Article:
THE BLOG
02/27/2014 03:57 pm ET | Updated Apr 29, 2014

Success in Impact Investing Through Policy Symbiosis

Co-authored with Cathy Clark and Jed Emerson.

Some may be surprised to hear it, but impact investing would barely exist -- certainly not at its current, modest scale -- but for the support and partnership of government. Government is ubiquitous in all economies, to be sure. But in the types of underserved markets in which impact investors operate, the role of public policy is profound.

Consider the Community Reinvestment Act in the U.S., which underpins a $60 billion community finance sector, or the Small Business Investment Companies (SBIC) program at the U.S. Small Business Administration (SBA), which invests $8.8 billion and leverages another $9.4 billion in private capital into over 300 funds. Consider also Big Society Capital, which with nearly a billion dollars in anchor funding from the U.K. government will invest in a variety of social ventures across the country, or the $333 million set aside for impact investing from the U.S. government's Overseas Private Investment Corporation (OPIC).

These are big numbers, with big impacts. Among the companies initially supported by the SBIC program over the years -- since 1958 -- are Apple, Fedex and Costco. And yet the importance of government is often underestimated once we become distracted by the thrust and parry of the investment process.

We were reminded of this recently when we examined the experiences and performance of 12 outstanding impact investing funds as part of our two-year research collaboration, Impact Investing 2.0. We expected to find just a couple of outlying funds extensively involved in matters of public policy, but instead discovered a deep partnership between the public and private sectors on multiple fronts.

We learned, for example, that eight of the 12 funds had been direct recipients of public sector investment, whether through grants, equity, loans, or guarantees. Moreover, government actors were not simply procuring the services of impact investors in a one-dimensional client/vendor relationship, but engaging actively, with an eye to opportunistically embracing new forms of social value creation through the tools of business and finance. We called this characteristic in impact investing "policy symbiosis." And it makes sense, since governments are often one of the most dedicated constituents to the outcomes sought by impact investors.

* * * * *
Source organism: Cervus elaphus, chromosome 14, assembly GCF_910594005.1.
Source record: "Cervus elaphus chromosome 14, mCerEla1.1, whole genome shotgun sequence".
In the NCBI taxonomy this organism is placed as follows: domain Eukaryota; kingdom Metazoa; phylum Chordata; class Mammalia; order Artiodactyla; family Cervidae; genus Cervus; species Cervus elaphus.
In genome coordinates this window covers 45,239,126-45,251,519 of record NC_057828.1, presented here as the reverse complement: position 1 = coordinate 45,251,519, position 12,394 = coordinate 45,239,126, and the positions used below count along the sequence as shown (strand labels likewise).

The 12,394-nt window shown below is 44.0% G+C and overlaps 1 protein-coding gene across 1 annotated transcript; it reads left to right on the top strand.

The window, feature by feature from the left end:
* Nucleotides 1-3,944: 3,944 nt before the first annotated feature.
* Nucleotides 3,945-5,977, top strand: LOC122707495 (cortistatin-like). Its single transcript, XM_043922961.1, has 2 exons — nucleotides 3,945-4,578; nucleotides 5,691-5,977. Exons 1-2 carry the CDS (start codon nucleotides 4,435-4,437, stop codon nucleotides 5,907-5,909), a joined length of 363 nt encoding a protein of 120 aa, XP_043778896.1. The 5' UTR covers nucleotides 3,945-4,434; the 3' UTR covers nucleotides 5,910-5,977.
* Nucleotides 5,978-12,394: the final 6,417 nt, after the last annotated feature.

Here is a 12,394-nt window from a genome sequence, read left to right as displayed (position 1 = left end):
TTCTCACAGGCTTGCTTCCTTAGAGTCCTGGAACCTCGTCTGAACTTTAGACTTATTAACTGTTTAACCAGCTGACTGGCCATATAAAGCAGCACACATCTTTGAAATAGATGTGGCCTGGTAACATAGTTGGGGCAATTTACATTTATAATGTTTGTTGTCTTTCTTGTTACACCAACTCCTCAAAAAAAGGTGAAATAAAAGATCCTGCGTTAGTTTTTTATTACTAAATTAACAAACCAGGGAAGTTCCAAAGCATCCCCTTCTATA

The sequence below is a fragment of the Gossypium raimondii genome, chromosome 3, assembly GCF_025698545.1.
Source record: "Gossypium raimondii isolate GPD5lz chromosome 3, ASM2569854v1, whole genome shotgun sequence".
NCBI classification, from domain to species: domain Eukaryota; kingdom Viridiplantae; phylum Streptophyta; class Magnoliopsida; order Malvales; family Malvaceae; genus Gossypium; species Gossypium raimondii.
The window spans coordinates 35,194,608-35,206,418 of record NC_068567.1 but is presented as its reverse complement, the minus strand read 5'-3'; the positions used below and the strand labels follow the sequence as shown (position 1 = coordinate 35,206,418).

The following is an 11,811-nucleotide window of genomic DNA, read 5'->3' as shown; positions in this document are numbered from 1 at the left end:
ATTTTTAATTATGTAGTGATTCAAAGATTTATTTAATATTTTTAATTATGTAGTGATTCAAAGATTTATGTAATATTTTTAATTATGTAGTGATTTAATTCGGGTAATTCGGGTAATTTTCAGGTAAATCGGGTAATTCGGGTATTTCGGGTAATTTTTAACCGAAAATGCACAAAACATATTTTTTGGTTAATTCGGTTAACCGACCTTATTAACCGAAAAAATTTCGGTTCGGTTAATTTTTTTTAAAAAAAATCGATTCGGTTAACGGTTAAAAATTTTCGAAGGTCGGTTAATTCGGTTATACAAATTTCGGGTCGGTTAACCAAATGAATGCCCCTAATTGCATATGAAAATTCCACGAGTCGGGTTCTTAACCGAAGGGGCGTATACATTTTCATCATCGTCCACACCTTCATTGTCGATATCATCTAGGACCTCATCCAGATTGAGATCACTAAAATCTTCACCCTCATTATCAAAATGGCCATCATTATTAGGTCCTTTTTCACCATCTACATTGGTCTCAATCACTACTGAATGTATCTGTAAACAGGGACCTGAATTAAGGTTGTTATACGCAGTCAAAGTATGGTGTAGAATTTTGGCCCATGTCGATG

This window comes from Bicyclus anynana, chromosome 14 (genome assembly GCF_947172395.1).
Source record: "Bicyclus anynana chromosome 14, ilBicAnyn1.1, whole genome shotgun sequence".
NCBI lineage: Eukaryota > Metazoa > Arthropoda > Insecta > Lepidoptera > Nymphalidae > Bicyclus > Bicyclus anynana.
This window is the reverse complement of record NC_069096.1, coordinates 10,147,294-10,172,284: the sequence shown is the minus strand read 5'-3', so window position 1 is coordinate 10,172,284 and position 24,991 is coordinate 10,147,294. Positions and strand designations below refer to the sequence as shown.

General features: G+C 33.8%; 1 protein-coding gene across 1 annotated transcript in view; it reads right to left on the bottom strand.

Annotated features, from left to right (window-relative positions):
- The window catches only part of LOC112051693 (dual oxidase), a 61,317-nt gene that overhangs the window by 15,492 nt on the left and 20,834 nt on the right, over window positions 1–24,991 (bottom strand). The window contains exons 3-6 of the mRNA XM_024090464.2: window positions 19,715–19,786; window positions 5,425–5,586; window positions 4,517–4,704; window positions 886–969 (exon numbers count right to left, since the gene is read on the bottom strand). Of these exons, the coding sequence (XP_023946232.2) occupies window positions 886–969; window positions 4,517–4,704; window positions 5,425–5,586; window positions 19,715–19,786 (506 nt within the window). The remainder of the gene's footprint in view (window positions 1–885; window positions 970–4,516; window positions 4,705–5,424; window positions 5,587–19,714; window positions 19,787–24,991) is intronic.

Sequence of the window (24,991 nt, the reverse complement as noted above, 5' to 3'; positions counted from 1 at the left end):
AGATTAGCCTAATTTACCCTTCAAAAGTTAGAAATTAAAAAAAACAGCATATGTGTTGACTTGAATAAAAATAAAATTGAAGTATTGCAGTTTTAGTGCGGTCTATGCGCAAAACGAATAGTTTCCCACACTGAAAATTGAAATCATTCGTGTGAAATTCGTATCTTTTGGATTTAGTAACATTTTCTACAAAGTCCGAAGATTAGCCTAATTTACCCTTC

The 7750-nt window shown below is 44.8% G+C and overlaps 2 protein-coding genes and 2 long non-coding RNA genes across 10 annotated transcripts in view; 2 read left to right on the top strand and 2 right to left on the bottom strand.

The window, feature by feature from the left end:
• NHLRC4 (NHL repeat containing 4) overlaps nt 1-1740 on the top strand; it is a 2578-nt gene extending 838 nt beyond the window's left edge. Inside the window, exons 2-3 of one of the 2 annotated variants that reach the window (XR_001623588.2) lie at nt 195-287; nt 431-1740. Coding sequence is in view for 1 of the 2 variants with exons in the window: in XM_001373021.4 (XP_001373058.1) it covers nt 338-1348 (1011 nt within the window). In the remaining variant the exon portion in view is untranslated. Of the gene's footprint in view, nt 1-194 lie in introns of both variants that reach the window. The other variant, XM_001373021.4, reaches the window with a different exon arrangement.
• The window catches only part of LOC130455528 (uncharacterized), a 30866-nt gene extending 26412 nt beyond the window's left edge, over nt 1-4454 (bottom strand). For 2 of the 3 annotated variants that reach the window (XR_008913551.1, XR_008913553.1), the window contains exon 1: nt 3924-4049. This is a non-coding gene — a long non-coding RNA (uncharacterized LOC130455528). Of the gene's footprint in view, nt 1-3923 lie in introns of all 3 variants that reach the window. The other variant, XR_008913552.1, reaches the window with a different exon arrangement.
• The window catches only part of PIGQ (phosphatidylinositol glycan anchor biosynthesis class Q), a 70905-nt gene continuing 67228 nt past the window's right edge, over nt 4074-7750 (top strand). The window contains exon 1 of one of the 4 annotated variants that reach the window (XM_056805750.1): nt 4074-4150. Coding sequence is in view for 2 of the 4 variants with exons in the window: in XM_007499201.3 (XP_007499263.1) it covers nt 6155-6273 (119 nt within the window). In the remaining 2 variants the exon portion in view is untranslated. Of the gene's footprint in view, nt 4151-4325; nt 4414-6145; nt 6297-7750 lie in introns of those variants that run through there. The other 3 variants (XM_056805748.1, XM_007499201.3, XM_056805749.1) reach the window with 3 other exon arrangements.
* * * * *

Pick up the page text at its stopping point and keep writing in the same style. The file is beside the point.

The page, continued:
Business Partners Limited (BPL) in South Africa and the SEAF SME Sichuan Investment Fund - the latest two case studies in the Impact Investing 2.0 series - speak volumes to the importance of policy symbiosis. They deserve the attention of any policymaker around the globe looking to encourage impact investing, especially those wanting to encourage successful small- to medium-sized enterprise (SME) development.

BPL, which provides risk finance to underserved SMEs, including in rural areas, was founded in 1981 as a direct partnership between an industrialist family, other large South African corporations, and the Government of South Africa, which provided 50 percent of the funding.

Since those early years, that foundational investment from government has enabled BPL to deploy a total of $1.5 billion to more than 69,500 SMEs, creating more than 550,000 jobs in the process.

SEAF's $22.5 million Sichuan fund was created at the behest of the International Finance Corporation (IFC), a development finance institution with 184 member countries, responding to the central Chinese government's desire to incentivize economic activity in its underdeveloped provinces through SMEs. The fund was successful in part because of its close working relationship with local and regional public officials -- delivering an 11.4 percent net internal rate of return, supporting 5,000 jobs, and generating annual employment growth of 21 percent.

This is what our research shows: that successful impact investing depends on enabling environments that include active government involvement, together with financial intermediaries that understand and contribute to the development of regulations that support the delivery of both social and financial returns. In Impact Investing 2.0 we called out five categories of policy symbiosis: public private partnership at the point of creation, co-investment by government, regulatory influence, field and market-level policy advocacy and opportunistic efforts to collaboratively bolster the prospects of success for the enterprises that receive and make use of capital.

Policy symbiosis in impact investing is finally getting the attention it deserves, thanks to the U.K.'s leadership of the G8 in 2013, which resulted in the creation of the G8 Social Impact Investment Taskforce, and the work of others, including the World Economic Forum and Impact Investing Policy Collaborative.

Seasoned funds like BPL and SEAF, as well as other intermediaries and institutions that work explicitly to achieve public goals through private sector activity, including community finance institutions, SBICs, the IFC, SBA, Big Society Capital and OPIC, offer important lessons that will clear the path for more impact investors to succeed.